Tel Aviv University

Funding In-Marriage Out Of His Own Pocket

In his first post-Birthright trip, ‘Momo’ Lifshitz shells out $250,000 to get across his ‘raise your children Jewish’ message. Is it selling?

01/06/2010
Staff Writer

Tel Aviv — Tucked into the rocky thickets of Mount Carmel in northern Israel, 43 American 20-somethings gathered in a hotel conference room to play a simple game — using their bodies as place markers, they lined up across the room according to how important they found dating Jews, and Jews alone.

At first, only four people stood on the “date Jews” side of the room. But when the question changed to marriage, four soon grew to 15. And when marriage changed to raising children Jewish, a good 15 more shuffled over.

"You have to try to find Jewish love,” Momo Lifshitz, inset, told his Oranim trip participants

True To Israel In Her Fashion

03/05/2008
Staff Writer
Want the cure for wedding jitters? Try getting into the Coterie, the fashion trade show held biannually in New York. At least that’s the method Malka Meiersdorf swears by. This past summer, the 30-year-old Upper West Side resident didn’t have time to fret about every last detail of her August wedding. She was too busy angling for a chance to launch Israeli fashion designer Naama Bezalel’s career in the United States through Milk & Honey Imports, Meiersdorf’s newly formed fashion import and distributor firm.  

Jewish-Gentile In The Jewish State

05/14/2008
Special To The Jewish Week
When I visited Israel for the first time, I fell in love. Not with any individual, although, like seemingly everyone else in the Overseas Student Program at Tel Aviv University, I harbored a hormonally charged admiration for the tan, arrogant, gun-toting young sabras who roamed the land.

Feeling The Latin Beat

08/09/2002
Staff Writer
Charly Rodriguez plays Latin jazz. So does Charly Schwartz: which may come as a surprise to his fellow band members in La Onda Va Bien. Schwartz and Rodriguez are the same person: the Brooklyn-born son of Cuban Jewish immigrants who raised him on equal parts Havana rhythms and "Hava Nagila."  

A Bard For Uncertain Times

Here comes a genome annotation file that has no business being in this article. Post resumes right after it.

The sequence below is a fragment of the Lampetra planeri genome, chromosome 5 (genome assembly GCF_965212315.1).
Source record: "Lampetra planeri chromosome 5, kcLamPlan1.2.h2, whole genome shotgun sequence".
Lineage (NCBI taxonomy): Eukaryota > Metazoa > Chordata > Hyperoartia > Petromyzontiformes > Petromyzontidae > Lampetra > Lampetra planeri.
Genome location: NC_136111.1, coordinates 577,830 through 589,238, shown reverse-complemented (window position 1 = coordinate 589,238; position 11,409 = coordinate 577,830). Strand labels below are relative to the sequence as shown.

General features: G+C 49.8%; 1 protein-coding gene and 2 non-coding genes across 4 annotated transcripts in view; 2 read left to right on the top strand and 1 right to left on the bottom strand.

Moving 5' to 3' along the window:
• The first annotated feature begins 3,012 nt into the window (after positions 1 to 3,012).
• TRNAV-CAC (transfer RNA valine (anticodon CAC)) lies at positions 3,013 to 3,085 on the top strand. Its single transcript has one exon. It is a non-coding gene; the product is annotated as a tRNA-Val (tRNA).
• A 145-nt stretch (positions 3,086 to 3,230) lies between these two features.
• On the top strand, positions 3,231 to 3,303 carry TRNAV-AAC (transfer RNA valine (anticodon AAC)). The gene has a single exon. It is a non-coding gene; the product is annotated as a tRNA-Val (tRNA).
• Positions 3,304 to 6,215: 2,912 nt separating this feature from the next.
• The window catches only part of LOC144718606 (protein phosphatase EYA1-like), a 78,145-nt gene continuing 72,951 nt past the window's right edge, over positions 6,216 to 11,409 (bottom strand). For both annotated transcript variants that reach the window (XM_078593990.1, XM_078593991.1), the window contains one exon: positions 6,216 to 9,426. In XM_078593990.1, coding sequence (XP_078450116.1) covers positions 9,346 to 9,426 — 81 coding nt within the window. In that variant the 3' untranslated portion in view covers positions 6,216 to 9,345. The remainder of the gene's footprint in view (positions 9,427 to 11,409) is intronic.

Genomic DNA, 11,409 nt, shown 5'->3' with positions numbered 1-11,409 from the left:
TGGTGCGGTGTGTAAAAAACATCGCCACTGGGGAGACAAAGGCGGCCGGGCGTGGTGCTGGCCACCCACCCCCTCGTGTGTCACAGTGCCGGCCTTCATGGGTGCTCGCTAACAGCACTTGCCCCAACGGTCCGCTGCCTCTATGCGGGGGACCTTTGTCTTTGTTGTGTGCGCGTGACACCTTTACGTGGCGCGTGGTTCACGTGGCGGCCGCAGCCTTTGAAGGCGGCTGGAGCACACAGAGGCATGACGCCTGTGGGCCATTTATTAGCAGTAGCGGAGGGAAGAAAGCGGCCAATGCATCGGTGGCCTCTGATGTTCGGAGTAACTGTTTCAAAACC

01/24/2003
Staff Writer
The cover illustration of Etgar Keret's first book in English shows a smiley-faced figure in the act of blowing its brains out. Inside, suicide, murder and other forms of mutilation are featured in a good portion of the "other stories" in "The Bus Driver Who Wanted to Be God and Other Stories." Far from turning off readers, Keret's combination of bittersweet prose and morose subject matter has hit a nerve among Israelis born in an age of political and moral uncertainty.

Crash Course On Conflict

06/14/2002
Staff Writer
Jerusalem: Vicki Szenes, a shy 19-year-old with a dazzling smile, often could be seen in the background at the parties and religious celebrations sponsored by the new Hillel chapter at the State University of New York at Binghamton. But it wasn't until after Sept. 11 that the Yeshivah of Flatbush High School graduate and Staten Island native began to feel a pull to get more involved with Hillel, the foundation that encourages Jewish life at universities across the nation.

SUNY Cuts Study Programs In Israel

08/23/2002
Staff Writer
The State University of New York has suspended all of its overseas programs in Israel, citing last month's terrorist attack at Hebrew University where nine people (including five Americans) were killed, The Jewish Week has learned.

Peres: Bibi ‘Prisoner Of His Coalition’

10/16/1998
Staff Writer
Former Israeli Prime Minister Shimon Peres stressed the need for a Palestinian state, a national unity government in Israel, and reducing the power of religious parties, during a wide-ranging speech last week at Manhattan’s Plaza Hotel.

Can Iran's Nuclear Push Be Stopped?

Anne Frank, the Dutch teenager who through the power and intimacy of her diary became the best-known of the six million Jewish victims of the Holocaust, is most often recalled for an entry that reads: “... I still believe, in spite of everything,

11/25/2009
Editor and Publisher

Anne Frank, the Dutch teenager who through the power and intimacy of her diary became the best-known of the six million Jewish victims of the Holocaust, is most often recalled for an entry that reads: “... I still believe, in spite of everything, that people are truly good at heart ... that this cruelty, too, shall end, that peace and tranquility will return once more.”

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Flinging Dirt In Archaeology Dispute

10/25/2007

Editor-At-Large
The key organizer of a campaign to deny tenure to a Barnard College professor seen by some as virulently anti-Israel acknowledged this week that her petition against the professor may not have quoted the book completely accurately. Barnard alumna Paula Stern, who now lives in an Israeli settlement community on the West Bank, acknowledged Tuesday that her petition —signed now by more than 2,500 people — incorrectly quotes from Abu El-Haj’s book in charging she is grossly ignorant of Jerusalem geography.
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